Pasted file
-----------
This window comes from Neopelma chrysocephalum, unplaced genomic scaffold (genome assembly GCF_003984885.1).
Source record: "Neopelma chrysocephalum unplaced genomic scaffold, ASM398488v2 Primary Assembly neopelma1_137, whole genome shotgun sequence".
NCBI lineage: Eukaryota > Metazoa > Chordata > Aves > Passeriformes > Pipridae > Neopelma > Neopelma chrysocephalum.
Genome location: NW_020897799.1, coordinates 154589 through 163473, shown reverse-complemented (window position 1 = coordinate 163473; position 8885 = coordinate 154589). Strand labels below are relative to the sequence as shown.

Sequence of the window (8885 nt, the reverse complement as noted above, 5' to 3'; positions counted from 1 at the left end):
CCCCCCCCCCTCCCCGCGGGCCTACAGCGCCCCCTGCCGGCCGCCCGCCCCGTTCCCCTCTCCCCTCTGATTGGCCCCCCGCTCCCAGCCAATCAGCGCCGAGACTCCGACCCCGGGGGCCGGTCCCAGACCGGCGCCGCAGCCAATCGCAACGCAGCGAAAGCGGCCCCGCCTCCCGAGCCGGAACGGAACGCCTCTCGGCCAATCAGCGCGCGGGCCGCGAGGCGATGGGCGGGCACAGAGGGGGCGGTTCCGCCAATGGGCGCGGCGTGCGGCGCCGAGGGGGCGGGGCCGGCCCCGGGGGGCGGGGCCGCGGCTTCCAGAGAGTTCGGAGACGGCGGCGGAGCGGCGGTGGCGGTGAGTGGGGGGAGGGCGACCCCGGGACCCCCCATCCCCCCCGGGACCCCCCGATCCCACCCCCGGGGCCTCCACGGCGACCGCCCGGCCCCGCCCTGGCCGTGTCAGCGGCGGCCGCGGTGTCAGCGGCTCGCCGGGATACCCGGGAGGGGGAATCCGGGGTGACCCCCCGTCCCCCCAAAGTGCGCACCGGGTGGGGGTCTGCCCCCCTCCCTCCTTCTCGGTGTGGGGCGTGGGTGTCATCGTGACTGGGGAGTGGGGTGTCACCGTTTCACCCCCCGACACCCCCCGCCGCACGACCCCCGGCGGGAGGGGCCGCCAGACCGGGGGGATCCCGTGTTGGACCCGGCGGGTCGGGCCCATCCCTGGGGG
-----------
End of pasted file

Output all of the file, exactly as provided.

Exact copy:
This window comes from Neopelma chrysocephalum, unplaced genomic scaffold (genome assembly GCF_003984885.1).
Source record: "Neopelma chrysocephalum unplaced genomic scaffold, ASM398488v2 Primary Assembly neopelma1_137, whole genome shotgun sequence".
NCBI lineage: Eukaryota > Metazoa > Chordata > Aves > Passeriformes > Pipridae > Neopelma > Neopelma chrysocephalum.
Genome location: NW_020897799.1, coordinates 154589 through 163473, shown reverse-complemented (window position 1 = coordinate 163473; position 8885 = coordinate 154589). Strand labels below are relative to the sequence as shown.

Sequence of the window (8885 nt, the reverse complement as noted above, 5' to 3'; positions counted from 1 at the left end):
CCCCCCCCCCTCCCCGCGGGCCTACAGCGCCCCCTGCCGGCCGCCCGCCCCGTTCCCCTCTCCCCTCTGATTGGCCCCCCGCTCCCAGCCAATCAGCGCCGAGACTCCGACCCCGGGGGCCGGTCCCAGACCGGCGCCGCAGCCAATCGCAACGCAGCGAAAGCGGCCCCGCCTCCCGAGCCGGAACGGAACGCCTCTCGGCCAATCAGCGCGCGGGCCGCGAGGCGATGGGCGGGCACAGAGGGGGCGGTTCCGCCAATGGGCGCGGCGTGCGGCGCCGAGGGGGCGGGGCCGGCCCCGGGGGGCGGGGCCGCGGCTTCCAGAGAGTTCGGAGACGGCGGCGGAGCGGCGGTGGCGGTGAGTGGGGGGAGGGCGACCCCGGGACCCCCCATCCCCCCCGGGACCCCCCGATCCCACCCCCGGGGCCTCCACGGCGACCGCCCGGCCCCGCCCTGGCCGTGTCAGCGGCGGCCGCGGTGTCAGCGGCTCGCCGGGATACCCGGGAGGGGGAATCCGGGGTGACCCCCCGTCCCCCCAAAGTGCGCACCGGGTGGGGGTCTGCCCCCCTCCCTCCTTCTCGGTGTGGGGCGTGGGTGTCATCGTGACTGGGGAGTGGGGTGTCACCGTTTCACCCCCCGACACCCCCCGCCGCACGACCCCCGGCGGGAGGGGCCGCCAGACCGGGGGGATCCCGTGTTGGACCCGGCGGGTCGGGCCCATCCCTGGGGG